Why originality matters
In July 2019, a jury found 13-time Grammy nominated singer and songwriter Katy Perry guilty of copyright infringement for her song, “Dark Horse.” Plaintiff Marcus Gray and two co-authors alleged that the chorus of Perry’s 2013 hit copied the notes and beats of their song, “Joyful Noise.”
Many artists in the music industry have spoken out against the decision, saying that although the descending minor scales and rhythms are similar, the melodies are not comprised of the same notes and the beats per minute of each song is different. Ultimately, Perry and her team are liable for $2.78 million in damages, but this court decision has further-reaching implications.
In a world where millions of hours worth of content is published every day, is it possible to be original anymore? Where do we draw the line between being inspired by art and actually copying intellectual property?
Art, whether it be music, literature or visual image, is arguably the most human form of expression. It stems from imagination, given life by creativity and put out into the world for others to enjoy. Original works of art do not come from previously established works; they may take inspiration from different sources, but they ultimately bring fresh perspectives and allow for greater empathy in the world, as people connect with those experiences and stories. Originality begets progress. However, as art becomes more commercialized and commodified, the opportunity and time to create original work has become more and more insignificant.
Look at Disney, for example. What began as a small company dedicated to advancing cartoon animation has transformed into a billion-dollar multimedia conglomerate. In this past year alone, the top six highest grossing films at the domestic box office (“Avengers: Endgame,” “The Lion King,” “Toy Story 4,” “Captain Marvel,” “Spider-Man: Far From Home,” and “Aladdin”) are Disney-affiliated films—and all of them are franchise sequels or remakes. In other words, none of them are original works.
This is not to take anything away from these films. In fact, “Toy Story 4” was able to explore new facets of its iconic franchise and actually make a genuinely refreshing sequel, albeit unnecessary. Nevertheless, most of the other films are either remakes or superhero films that follow the same three-act Marvel formula in which a quippy outsider and his/her team of sidekicks defeat a dangerous (but not too dangerous) villain.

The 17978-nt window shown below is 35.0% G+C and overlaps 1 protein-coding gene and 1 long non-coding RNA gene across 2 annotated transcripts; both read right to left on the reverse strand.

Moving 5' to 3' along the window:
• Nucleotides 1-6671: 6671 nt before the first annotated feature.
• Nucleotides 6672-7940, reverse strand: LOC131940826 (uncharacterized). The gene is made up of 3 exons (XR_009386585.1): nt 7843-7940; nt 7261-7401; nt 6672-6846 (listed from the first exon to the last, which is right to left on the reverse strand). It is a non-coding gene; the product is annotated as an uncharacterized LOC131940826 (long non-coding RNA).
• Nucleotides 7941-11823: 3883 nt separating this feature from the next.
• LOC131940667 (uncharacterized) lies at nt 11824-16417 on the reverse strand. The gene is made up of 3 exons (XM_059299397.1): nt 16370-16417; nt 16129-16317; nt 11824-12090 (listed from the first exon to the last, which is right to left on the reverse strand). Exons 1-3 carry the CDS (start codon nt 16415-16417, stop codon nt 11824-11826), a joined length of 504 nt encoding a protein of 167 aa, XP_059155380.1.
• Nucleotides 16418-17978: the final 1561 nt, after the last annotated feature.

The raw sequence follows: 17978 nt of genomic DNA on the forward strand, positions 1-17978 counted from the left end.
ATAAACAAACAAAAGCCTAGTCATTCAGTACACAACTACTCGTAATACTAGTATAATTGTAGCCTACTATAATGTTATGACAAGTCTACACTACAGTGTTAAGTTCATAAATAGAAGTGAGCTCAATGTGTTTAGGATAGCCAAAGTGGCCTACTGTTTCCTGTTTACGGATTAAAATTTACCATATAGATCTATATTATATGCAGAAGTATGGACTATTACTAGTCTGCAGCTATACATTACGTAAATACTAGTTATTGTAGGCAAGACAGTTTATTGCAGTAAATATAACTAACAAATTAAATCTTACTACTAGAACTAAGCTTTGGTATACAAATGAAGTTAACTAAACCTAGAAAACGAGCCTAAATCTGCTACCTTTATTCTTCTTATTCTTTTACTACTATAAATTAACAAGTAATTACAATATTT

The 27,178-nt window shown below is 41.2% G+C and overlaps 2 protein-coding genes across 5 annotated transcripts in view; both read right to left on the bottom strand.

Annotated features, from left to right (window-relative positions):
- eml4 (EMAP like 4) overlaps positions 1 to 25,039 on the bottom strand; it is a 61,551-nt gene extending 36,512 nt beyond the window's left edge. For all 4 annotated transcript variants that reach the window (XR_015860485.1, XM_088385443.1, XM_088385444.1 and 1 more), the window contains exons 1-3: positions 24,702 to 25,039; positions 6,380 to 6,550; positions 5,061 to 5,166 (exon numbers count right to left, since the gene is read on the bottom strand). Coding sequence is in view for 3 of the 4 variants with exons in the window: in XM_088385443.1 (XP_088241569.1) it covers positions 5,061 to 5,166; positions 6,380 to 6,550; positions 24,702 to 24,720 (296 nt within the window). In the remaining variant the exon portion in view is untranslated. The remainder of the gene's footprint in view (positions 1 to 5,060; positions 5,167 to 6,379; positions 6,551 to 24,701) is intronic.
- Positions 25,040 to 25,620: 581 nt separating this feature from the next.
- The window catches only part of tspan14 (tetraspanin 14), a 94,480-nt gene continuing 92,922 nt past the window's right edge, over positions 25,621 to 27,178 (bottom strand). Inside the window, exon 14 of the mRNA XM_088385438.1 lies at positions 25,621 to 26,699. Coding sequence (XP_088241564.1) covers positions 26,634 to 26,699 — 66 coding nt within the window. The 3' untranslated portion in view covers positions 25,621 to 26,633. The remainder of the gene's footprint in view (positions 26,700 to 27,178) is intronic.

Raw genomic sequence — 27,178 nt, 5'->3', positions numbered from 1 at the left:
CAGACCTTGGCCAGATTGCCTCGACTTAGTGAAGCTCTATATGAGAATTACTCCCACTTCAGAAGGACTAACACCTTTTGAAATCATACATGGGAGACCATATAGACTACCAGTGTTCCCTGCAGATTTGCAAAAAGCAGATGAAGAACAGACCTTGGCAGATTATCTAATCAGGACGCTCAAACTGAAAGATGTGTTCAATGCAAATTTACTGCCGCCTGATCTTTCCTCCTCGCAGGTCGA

Audiences may find comfort in the nostalgia of watching their favorite characters on the silver screen. However, the speed at which studios produce franchise films does not allow for nostalgia to set in anymore, establishing that quantity rather than quality is the new measure of success.
From a corporate standpoint, these films’ sheer box office dominance is an immense achievement. But what does it spell for the future of cinema, as well as other forms of media?
If these types of films continue to make staggering amounts of money, there’s nothing stopping studios from continuing to churn countless remakes and sequels out. It is the sheer volume at which unoriginal films are saturating the box office that is the worry, and this number is increasing every year.
Nevertheless, the blame should not solely be shifted onto the studios producing these films. After all, companies need to make revenue. By continually pushing studio films made with little originality, we are just as guilty of this pervading problem. We, as the audience, have an obligation to encourage the creation of original content. This means supporting independent films by deliberately seeking them out at local theaters and spreading the word about original films that you enjoy.
Furthermore, this issue of diminishing originality is not only limited to film; it can also be applied to other forms of media. Now, more than ever, it is important to support local artists and begin questioning the content we are incentivized to consume.
That being said, I believe it is still possible to be original. Original just means it has to come from you. Take inspiration from your favorite artists, filmmakers, writers. (They’re your favorite for a reason.) Then, it’s up to you to tell your own story.
By Sarah Aie, Online editor-in-chief
Editorial cartoon by Joy Wang